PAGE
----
Mumbai Marathon: Course records shattered as Ethiopia’s Hayle Lemi and Anchalem Haymanot make most of cool weather

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Records tumbled at the Mumbai Marathon on Sunday, fueled by the city seeing it’s coldest day this season so far.

Ethiopia’s Hayle Lemi bettered the elite men’s course record by more than 30 seconds, comfortably finishing the race in 2:07:32 to better the record of 2:08:09 set in 2020 by Derara Hurisa. Lemi’s compatriot Anchalem Haymanot finished the race in 2:24:15 to better Kenyan Valentine Kipketer’s record of 2:24:33 set in 2013.

Lemi and Anchalem took home prize money of $45,000 as well as a course record bonus of $15,000 each.

Kenyan Philemon Rono finished behind Lemi with a timing of 02:08:44, followed by Hailu Zewdu, who clocked 2:10:23.

Rahma Tusa and Letebrhan Haylay completed an Ethiopian sweep in the women’s event with timings of 2:24:22 and 2:24:52 respectively.

While the cooler temperatures played a massive part in the records being broken, 10 of the men’s elite runners have better personal bests than the previous record.

The temperature in South Mumbai, where the race was held, saw temperatures of 16.2 degrees Celcius while the temperature in Santacruz — near the end of the Bandra-World Sea link – went as low as 13 degrees.

Winner of the 2016 Boston Marathon, Lemi, whose personal best is 2:04:33, said he could’ve gone for a time of two hours and five minutes but since it was his first time running in Mumbai, he was warned by his compatriots who’ve run the race before about the weather becoming slightly unbearable in the latter stages of the race. He was also warned about the difficult uphill route (Peddar road flyover) post the 32km mark.

Lemi, with a hint of regret, said that had he not listened to those warnings, he could’ve run a better race as they didn’t affect him anyway.

“The weather was great. It didn’t get hot like I was told it would. The uphill was also not difficult. In fact, I didn’t know that uphill was the difficult part and I thought maybe it was further in the race so I was conserving my energy. I think I could have finished at least two minutes earlier than I did,” Lemi said at the post-race press conference, adding that he was actually surprised he was able to win as he hadn’t trained completely.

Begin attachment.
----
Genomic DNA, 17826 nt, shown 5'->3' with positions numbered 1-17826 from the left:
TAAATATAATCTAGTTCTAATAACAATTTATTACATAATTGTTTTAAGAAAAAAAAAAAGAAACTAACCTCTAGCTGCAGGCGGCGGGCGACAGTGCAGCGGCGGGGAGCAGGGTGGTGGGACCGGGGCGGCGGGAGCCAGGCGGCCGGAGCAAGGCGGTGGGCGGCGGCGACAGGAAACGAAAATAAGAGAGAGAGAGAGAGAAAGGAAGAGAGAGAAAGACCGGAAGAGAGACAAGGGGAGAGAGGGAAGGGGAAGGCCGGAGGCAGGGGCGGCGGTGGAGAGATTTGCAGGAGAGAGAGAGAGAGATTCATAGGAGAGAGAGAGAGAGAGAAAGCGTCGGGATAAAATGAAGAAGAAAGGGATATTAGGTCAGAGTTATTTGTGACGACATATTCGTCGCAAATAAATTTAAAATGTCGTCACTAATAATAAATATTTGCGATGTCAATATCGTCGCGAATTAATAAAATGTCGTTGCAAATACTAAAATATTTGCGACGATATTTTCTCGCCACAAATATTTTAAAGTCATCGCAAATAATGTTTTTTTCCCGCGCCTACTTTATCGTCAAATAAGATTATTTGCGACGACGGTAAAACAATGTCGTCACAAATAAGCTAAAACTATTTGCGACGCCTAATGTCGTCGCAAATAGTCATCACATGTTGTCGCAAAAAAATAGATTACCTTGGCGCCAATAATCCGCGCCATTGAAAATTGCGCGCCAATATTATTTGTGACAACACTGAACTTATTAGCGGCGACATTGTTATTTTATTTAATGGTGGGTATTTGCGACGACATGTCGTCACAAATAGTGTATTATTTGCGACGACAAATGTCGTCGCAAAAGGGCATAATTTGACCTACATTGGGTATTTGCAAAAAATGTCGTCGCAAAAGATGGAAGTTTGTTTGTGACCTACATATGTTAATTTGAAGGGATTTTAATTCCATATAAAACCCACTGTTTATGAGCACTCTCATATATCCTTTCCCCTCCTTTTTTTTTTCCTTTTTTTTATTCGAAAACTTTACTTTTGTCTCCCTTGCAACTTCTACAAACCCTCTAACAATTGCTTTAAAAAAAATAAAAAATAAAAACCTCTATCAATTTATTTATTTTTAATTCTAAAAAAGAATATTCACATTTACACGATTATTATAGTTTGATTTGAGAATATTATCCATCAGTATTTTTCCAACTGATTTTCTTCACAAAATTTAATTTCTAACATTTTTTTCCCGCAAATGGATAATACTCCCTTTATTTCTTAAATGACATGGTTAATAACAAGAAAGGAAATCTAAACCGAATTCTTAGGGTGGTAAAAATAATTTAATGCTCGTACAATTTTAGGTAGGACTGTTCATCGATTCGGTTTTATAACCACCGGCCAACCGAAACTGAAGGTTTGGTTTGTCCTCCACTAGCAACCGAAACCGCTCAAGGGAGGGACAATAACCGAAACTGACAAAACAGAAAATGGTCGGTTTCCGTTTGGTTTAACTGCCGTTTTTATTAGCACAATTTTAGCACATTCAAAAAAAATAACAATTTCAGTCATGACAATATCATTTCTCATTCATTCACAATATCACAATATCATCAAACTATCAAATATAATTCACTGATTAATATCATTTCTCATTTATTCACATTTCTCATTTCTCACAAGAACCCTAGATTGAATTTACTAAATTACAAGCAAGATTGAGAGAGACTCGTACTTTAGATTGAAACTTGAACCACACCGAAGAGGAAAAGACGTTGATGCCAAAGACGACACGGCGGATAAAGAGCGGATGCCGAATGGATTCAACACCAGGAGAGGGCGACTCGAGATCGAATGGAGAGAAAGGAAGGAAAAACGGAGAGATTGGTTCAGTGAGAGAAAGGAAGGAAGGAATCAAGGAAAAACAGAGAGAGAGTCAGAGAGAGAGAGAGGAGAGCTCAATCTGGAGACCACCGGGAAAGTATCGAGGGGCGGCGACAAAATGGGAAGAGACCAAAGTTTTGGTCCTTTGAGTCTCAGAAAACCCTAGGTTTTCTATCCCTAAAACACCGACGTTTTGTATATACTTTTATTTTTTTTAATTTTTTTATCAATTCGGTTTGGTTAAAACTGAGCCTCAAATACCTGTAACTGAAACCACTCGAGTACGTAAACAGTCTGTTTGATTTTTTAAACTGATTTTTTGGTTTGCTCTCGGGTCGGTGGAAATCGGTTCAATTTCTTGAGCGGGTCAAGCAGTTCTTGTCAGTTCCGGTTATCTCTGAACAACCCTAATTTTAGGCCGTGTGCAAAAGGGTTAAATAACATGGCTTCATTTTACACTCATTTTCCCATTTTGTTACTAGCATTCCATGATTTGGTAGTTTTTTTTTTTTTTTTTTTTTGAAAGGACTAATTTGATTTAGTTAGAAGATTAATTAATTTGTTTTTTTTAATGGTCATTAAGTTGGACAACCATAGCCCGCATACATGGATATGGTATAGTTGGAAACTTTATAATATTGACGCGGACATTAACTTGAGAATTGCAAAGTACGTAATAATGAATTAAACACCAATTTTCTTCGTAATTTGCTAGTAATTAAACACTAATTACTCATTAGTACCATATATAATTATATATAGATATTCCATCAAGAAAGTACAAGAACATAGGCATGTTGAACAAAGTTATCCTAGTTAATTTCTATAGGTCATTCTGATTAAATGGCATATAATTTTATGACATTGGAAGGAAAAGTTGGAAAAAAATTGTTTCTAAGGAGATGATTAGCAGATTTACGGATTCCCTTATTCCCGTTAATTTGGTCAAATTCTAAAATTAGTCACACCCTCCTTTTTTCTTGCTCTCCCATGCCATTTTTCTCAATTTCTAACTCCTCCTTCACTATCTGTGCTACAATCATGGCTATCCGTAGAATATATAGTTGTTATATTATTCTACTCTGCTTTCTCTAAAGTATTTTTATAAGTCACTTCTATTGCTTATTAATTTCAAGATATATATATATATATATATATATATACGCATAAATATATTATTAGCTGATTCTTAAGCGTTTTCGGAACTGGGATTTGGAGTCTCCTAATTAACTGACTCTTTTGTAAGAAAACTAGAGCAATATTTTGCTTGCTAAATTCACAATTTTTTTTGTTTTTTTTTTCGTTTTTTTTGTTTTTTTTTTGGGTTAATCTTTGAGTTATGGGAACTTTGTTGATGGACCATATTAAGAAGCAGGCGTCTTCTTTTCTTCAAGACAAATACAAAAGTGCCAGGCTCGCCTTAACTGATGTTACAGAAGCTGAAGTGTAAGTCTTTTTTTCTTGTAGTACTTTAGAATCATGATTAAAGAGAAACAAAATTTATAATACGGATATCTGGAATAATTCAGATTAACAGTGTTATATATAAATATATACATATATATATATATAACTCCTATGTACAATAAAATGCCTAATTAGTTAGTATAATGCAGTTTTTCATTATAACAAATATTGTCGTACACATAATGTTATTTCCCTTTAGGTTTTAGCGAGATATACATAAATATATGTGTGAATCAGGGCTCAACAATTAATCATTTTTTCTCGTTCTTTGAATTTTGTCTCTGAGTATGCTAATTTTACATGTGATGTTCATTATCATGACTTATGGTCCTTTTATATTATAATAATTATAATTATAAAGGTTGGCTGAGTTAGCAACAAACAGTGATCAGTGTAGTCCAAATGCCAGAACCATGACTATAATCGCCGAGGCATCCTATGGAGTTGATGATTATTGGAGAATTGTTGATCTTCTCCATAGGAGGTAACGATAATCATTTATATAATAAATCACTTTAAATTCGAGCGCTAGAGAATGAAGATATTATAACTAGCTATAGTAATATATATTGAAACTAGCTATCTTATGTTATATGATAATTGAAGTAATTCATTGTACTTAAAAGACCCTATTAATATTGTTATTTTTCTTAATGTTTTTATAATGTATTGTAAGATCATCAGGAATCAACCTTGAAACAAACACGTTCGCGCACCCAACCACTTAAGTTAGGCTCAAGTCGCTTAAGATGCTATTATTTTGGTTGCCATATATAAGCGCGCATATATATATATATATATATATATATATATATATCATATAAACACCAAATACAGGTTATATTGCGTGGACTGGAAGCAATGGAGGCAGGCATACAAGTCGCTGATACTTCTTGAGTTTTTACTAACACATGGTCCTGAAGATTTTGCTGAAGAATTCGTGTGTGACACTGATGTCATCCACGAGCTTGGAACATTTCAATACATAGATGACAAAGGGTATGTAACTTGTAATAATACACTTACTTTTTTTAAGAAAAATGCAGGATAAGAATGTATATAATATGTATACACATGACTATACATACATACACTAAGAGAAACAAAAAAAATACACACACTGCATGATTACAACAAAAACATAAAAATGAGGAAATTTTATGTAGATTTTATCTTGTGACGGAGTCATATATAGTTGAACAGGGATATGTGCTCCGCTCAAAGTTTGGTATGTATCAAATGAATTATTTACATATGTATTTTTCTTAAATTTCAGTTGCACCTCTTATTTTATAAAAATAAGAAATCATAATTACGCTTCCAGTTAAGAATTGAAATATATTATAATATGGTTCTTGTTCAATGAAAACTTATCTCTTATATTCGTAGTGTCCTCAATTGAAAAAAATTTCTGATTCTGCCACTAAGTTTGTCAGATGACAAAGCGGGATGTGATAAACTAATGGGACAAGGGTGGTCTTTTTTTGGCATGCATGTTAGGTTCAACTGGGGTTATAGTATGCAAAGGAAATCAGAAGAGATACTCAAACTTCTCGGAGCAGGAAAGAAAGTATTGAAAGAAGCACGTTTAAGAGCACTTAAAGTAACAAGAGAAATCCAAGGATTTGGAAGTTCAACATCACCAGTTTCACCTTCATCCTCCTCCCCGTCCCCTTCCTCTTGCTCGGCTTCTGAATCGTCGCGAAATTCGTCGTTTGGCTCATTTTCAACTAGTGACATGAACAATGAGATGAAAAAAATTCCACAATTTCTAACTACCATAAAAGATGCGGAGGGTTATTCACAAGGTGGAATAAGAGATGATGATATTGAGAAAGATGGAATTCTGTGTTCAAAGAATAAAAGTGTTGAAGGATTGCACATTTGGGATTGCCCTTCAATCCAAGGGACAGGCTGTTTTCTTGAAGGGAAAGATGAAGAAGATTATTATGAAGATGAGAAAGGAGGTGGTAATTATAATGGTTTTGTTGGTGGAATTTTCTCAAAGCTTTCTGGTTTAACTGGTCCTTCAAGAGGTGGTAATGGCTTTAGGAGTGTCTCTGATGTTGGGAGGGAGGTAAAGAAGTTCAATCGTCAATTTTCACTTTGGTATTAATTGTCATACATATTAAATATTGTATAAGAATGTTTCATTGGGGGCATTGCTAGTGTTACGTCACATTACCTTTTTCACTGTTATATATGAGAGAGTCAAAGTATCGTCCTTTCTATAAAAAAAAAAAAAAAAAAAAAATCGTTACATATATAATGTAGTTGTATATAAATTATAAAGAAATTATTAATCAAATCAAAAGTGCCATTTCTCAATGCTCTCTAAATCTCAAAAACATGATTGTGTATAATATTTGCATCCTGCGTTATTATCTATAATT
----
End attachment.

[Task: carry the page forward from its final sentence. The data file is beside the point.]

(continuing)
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It was a dream debut for Anchalem in the women’s elite race who kept pleading with her pacer to push harder throughout the race.
“This was my first marathon and I won gold. I was nervous regarding the weather and the conditions. Before the start, I didn’t tell myself that I have any hope of winning as the women’s field was very strong but I just stuck to the basics. My whole body was feeling good in the end so I went for the win,” she said.

Opposite styles

The elite men and women began their respective races with completely different strategies. While the women pushed from the start and slowed down towards the end, the men’s race began relatively slowly and it was only after the 25km mark that they actually began upping their pace.
After breaking from the rest of the group post the 26km mark, Lemi, Rono and Zewdu climbed Peddar Road together. Seeing that his opponents were struggling to keep up with him, he pushed even more to take a comfortable lead on Marine Drive.
In the women’s race, there were as many as five runners in the lead pack at the midway stage before 2019 champion Worknesh Alemu took the sole lead. She however couldn’t match the drive of Anchalem and Tusa who kept pushing each other till the end.


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